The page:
Justin Bieber's Justice is grandiose, pseudo-profound drivel

On his sixth album, Justin Bieber never moves beyond the forgettable and derivative.

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At the beginning of 2020, Justin Bieber was a victim of overexposure. In flagrant attempts to get his single “Yummy” to number one, he uploaded endless videos on TikTok of himself mouthing along to it and countless posts to Instagram hashtagging the song. His stans – Beliebers – campaigned for fans to buy the song twice. It was all a bit embarrassing. The song itself was revolting: an R&B slow jam that slithered over and around the words “yummy” and “babe” with no purpose (unlike Purpose, Bieber’s 2015 album of masterful, punchy pop) beyond its attempt to be TikTok fodder.

Justice, Bieber’s sixth album, is not much of a departure from “Yummy” and 2020 album Changes – widely received as a career miss – in that it is similarly excessive and exposing. On song after song, Bieber croons about how much he loves his wife (“You’re the only thing I didn’t get wrong”). I don’t doubt that these sentiments are genuine, but they have been mined for a deeply cynical product: a hyper-produced, overly long album of short singles (primed for Spotify and social media), heavy on reverb and light on direction. Saccharine lyrics are packaged in musical clichés without any of the glamour, fun or novelty of his earlier hits. The notion that he is some version of “off my face in love with you” loses its punch by the seventh wailing chorus of downtempo, derivative R&B (and, even then, there are still nine more tracks to go). This is money-making drivel, so when Bieber sings that he would “die for you” it feels exhaustingly grandiose.

[see also: Ringo Starr’s Zoom In is a paean to pre-lockdown partying]

There is a spiritual dimension to Justice (its “T” is a crucifix symbol and bears striking resemblance to the logo of French dance duo Justice, who have just issued a cease-and-desist order to Bieber alleging trademark infringement). Following a period of rebellion and a subsequent breakdown, Bieber found God and domestic bliss (themes also covered in his previous two albums). I’m happy for him, but unfortunately this does not make his music more interesting – on “Holy” there’s an organ and hint at a choir, but it’s an obvious, hollow gesture, and the track is forgettable. (Its high point is a verse by Chance the Rapper – throughout the album, the featured artists provide welcome variation in tone and pace.) He also attempts to channel the profound by using a snippet of a Martin Luther King sermon to open the album, and then later for an entire track, and declaring in a statement the album is him contributing a “small part” to “healing” for “humanity”. Quite how any of these songs actually do that remains unclear. I can’t help thinking that there's a record label exec somewhere still feeling very pleased with themselves that “justice” sounds a little bit like “Justin”.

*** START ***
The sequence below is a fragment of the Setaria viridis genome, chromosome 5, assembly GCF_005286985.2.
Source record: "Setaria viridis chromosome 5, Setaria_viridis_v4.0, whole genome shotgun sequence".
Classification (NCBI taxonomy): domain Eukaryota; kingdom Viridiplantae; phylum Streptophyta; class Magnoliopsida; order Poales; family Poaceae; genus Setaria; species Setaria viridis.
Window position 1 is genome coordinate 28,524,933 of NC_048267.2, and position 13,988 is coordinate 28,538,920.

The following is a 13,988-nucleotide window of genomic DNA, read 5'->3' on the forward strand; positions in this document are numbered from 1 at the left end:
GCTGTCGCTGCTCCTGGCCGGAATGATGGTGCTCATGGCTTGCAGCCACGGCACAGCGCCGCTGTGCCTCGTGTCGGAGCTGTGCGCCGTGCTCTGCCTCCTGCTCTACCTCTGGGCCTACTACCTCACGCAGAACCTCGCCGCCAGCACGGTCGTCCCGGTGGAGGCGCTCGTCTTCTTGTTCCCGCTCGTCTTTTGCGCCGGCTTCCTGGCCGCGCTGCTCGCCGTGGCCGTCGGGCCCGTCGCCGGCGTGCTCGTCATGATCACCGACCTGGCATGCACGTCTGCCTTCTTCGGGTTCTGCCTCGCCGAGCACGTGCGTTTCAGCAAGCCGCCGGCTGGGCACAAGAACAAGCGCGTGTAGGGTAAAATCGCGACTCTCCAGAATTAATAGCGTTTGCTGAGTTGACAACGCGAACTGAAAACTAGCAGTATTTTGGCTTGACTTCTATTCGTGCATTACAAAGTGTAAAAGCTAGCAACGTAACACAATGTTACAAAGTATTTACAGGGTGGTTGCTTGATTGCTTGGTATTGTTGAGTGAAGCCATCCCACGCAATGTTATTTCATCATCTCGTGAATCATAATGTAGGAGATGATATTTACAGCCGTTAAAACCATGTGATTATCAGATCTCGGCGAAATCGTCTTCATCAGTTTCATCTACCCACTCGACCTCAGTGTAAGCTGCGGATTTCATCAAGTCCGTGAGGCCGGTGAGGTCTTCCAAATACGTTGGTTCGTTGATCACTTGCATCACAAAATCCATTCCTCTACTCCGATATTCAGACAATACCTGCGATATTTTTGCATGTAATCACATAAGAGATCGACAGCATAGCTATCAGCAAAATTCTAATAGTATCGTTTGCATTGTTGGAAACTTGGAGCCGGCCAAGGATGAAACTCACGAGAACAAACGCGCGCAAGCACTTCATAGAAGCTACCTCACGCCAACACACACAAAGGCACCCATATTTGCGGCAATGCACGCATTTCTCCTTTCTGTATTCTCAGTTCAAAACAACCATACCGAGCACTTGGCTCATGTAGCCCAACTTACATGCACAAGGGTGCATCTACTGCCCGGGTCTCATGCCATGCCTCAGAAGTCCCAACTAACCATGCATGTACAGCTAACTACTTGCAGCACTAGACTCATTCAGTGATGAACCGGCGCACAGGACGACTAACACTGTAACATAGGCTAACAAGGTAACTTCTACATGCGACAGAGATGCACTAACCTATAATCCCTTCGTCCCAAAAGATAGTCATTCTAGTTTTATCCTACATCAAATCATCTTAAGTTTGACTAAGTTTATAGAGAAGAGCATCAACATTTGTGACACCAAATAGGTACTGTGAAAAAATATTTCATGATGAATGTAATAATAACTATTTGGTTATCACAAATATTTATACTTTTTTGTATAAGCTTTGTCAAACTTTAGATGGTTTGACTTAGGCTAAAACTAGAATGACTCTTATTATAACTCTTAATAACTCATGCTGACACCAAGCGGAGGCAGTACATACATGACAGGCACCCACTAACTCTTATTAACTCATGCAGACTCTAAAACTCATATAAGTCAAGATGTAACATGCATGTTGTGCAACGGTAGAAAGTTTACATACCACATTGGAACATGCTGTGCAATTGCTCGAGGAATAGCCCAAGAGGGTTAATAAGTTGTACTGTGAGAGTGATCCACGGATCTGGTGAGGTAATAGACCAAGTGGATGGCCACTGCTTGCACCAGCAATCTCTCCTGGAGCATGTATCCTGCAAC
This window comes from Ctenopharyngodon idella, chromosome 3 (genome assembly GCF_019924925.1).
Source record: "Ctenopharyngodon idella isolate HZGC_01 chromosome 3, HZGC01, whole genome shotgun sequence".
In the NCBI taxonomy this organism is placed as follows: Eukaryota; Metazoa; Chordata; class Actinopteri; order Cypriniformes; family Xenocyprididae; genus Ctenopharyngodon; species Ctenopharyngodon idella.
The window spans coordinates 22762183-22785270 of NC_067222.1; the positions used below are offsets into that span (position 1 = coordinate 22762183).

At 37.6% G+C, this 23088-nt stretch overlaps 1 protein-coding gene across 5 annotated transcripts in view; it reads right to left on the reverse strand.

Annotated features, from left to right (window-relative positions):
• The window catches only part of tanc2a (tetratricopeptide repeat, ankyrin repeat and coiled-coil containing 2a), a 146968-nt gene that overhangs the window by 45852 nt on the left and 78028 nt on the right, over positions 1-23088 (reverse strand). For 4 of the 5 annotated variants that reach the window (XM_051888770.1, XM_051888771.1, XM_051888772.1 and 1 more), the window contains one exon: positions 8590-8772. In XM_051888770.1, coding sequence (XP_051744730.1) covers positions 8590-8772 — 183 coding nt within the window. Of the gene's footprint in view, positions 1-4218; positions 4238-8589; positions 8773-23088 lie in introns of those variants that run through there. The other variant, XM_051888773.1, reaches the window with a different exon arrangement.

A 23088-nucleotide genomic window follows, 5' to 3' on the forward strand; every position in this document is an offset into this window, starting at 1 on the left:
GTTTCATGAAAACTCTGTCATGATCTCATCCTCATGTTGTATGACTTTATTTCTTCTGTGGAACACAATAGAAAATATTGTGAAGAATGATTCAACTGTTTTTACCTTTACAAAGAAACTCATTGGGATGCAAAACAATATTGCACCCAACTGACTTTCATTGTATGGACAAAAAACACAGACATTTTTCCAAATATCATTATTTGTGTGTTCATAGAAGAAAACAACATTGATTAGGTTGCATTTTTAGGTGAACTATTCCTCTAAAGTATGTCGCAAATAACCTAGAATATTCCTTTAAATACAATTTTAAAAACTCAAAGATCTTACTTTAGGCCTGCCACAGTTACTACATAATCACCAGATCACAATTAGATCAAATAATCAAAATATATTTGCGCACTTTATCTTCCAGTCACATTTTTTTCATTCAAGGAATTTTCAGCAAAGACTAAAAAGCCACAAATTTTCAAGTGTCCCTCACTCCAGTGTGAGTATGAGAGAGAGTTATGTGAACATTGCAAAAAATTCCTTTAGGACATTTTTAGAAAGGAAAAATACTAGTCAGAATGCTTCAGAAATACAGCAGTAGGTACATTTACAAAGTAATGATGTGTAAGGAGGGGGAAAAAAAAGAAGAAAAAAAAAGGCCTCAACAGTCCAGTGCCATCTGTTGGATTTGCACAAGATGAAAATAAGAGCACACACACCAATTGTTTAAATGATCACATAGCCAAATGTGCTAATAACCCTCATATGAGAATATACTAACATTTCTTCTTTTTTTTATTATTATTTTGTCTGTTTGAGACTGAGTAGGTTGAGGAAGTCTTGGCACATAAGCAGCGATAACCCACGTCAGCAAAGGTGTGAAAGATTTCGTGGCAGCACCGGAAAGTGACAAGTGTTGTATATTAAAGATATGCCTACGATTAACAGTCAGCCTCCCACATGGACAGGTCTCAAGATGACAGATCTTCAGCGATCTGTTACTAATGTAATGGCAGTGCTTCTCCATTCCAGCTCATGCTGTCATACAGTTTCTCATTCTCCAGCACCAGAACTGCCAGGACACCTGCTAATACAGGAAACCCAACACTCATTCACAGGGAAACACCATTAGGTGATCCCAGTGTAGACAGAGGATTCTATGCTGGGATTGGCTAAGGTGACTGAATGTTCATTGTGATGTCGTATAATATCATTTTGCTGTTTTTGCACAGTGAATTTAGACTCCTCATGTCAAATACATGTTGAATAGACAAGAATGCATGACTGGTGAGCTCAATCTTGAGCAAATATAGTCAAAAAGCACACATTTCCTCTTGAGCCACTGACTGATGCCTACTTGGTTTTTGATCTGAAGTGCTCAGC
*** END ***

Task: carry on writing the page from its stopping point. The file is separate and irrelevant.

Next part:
The best song on Justice is “Peaches”. Unlike the rest of the record, it’s mellow and soulful, with assured verses from Daniel Caesar and Giveon. Bieber is more natural on the stripped-back ballads with acoustic guitar, as when he riffs in soft falsetto on “Off My Face” (a song that would make an excellent first dance option for those who want to be sincere, but cannot quite stomach Ed Sheeran’s “Perfect”) or on the acoustic sections of the volatile track “Ghost”, whose nonsensical lyrics (“I miss you more than life”) are redeemed by his vocal, which transitions seamlessly from tenor to soothing baritone.

But Bieber’s voice alone cannot save this album from itself. From its Britain’s Got Talent ballads, to its cover art that (possible plagiarism aside) looks more like a 2007 emo album than that of a modern pop giant, to its ostentatious romantic prophecies, Justice is an unfortunate explosion of self-indulgence and music industry cynicism. In the past, Bieber has proved he can make fantastic pop songs; we can only hope that, in the future, he does himself justice.

[see also: On Chemtrails Over the Country Club, Lana Del Rey moves the focus away from men]

Emily Bootle is the New Statesman’s editorial assistant.

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